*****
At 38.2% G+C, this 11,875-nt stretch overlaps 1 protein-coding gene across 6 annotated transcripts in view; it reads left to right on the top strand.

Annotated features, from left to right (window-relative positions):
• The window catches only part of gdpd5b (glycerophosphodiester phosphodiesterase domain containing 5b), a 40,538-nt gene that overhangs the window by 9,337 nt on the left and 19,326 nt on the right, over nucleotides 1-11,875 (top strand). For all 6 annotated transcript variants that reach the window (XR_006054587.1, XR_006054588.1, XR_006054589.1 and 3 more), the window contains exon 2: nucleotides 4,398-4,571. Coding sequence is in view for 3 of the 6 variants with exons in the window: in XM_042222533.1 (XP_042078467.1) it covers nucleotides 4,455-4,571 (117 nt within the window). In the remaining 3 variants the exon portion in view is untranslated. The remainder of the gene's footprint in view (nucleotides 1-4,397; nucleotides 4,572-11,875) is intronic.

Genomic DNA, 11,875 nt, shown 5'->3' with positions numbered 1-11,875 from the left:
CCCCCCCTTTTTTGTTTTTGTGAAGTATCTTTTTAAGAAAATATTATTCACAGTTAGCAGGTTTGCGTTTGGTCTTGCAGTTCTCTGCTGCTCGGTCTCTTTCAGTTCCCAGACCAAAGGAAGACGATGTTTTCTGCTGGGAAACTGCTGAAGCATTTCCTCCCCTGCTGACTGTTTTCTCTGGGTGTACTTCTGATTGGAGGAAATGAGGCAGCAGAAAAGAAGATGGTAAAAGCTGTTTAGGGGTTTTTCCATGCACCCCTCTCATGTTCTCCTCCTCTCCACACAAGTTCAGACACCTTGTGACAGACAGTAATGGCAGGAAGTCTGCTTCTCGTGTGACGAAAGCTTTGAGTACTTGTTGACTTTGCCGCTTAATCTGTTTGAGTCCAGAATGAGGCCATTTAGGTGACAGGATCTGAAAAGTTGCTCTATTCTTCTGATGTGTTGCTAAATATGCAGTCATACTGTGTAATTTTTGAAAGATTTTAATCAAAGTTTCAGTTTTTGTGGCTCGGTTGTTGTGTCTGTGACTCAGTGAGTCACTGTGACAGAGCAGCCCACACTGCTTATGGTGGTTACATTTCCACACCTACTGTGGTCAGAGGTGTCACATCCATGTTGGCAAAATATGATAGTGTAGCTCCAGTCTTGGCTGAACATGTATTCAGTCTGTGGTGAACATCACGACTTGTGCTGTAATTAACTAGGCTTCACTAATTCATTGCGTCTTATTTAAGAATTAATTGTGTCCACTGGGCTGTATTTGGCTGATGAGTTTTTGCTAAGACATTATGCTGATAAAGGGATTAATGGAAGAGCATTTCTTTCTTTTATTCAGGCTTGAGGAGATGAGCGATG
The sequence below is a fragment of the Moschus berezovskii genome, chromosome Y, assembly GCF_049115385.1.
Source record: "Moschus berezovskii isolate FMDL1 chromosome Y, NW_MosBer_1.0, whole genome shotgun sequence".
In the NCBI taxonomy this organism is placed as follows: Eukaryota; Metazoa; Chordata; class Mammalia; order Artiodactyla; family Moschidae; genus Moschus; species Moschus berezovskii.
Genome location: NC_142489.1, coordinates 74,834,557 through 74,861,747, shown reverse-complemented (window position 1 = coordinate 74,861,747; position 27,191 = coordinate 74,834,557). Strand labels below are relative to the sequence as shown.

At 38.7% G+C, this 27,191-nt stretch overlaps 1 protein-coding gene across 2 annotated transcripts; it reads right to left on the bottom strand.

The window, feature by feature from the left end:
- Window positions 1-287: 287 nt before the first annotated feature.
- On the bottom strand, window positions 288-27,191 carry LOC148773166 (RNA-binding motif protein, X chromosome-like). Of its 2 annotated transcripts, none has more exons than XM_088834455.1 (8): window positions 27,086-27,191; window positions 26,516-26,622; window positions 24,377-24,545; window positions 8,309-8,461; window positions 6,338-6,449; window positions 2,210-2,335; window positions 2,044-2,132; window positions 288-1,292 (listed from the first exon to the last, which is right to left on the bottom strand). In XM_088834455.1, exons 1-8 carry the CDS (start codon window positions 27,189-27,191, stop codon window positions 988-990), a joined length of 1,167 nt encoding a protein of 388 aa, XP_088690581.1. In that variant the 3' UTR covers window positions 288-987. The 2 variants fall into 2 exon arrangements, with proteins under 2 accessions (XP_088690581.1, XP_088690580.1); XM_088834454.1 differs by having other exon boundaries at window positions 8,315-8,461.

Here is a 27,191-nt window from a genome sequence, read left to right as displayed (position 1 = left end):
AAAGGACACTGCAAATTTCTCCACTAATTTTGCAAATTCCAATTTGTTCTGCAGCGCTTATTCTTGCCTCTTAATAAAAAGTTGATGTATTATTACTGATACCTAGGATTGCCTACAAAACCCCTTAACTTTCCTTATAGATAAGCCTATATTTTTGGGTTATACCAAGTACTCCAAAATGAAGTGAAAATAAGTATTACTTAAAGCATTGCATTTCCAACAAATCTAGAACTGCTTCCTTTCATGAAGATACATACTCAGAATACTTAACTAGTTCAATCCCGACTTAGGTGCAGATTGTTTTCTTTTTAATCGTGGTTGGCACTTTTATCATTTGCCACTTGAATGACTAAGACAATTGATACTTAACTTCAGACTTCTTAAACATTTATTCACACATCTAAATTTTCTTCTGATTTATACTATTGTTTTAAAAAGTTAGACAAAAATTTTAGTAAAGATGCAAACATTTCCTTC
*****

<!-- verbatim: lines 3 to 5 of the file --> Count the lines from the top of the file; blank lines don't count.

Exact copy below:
• The window catches only part of gdpd5b (glycerophosphodiester phosphodiesterase domain containing 5b), a 40,538-nt gene that overhangs the window by 9,337 nt on the left and 19,326 nt on the right, over nucleotides 1-11,875 (top strand). For all 6 annotated transcript variants that reach the window (XR_006054587.1, XR_006054588.1, XR_006054589.1 and 3 more), the window contains exon 2: nucleotides 4,398-4,571. Coding sequence is in view for 3 of the 6 variants with exons in the window: in XM_042222533.1 (XP_042078467.1) it covers nucleotides 4,455-4,571 (117 nt within the window). In the remaining 3 variants the exon portion in view is untranslated. The remainder of the gene's footprint in view (nucleotides 1-4,397; nucleotides 4,572-11,875) is intronic.

Genomic DNA, 11,875 nt, shown 5'->3' with positions numbered 1-11,875 from the left:
CCCCCCCTTTTTTGTTTTTGTGAAGTATCTTTTTAAGAAAATATTATTCACAGTTAGCAGGTTTGCGTTTGGTCTTGCAGTTCTCTGCTGCTCGGTCTCTTTCAGTTCCCAGACCAAAGGAAGACGATGTTTTCTGCTGGGAAACTGCTGAAGCATTTCCTCCCCTGCTGACTGTTTTCTCTGGGTGTACTTCTGATTGGAGGAAATGAGGCAGCAGAAAAGAAGATGGTAAAAGCTGTTTAGGGGTTTTTCCATGCACCCCTCTCATGTTCTCCTCCTCTCCACACAAGTTCAGACACCTTGTGACAGACAGTAATGGCAGGAAGTCTGCTTCTCGTGTGACGAAAGCTTTGAGTACTTGTTGACTTTGCCGCTTAATCTGTTTGAGTCCAGAATGAGGCCATTTAGGTGACAGGATCTGAAAAGTTGCTCTATTCTTCTGATGTGTTGCTAAATATGCAGTCATACTGTGTAATTTTTGAAAGATTTTAATCAAAGTTTCAGTTTTTGTGGCTCGGTTGTTGTGTCTGTGACTCAGTGAGTCACTGTGACAGAGCAGCCCACACTGCTTATGGTGGTTACATTTCCACACCTACTGTGGTCAGAGGTGTCACATCCATGTTGGCAAAATATGATAGTGTAGCTCCAGTCTTGGCTGAACATGTATTCAGTCTGTGGTGAACATCACGACTTGTGCTGTAATTAACTAGGCTTCACTAATTCATTGCGTCTTATTTAAGAATTAATTGTGTCCACTGGGCTGTATTTGGCTGATGAGTTTTTGCTAAGACATTATGCTGATAAAGGGATTAATGGAAGAGCATTTCTTTCTTTTATTCAGGCTTGAGGAGATGAGCGATG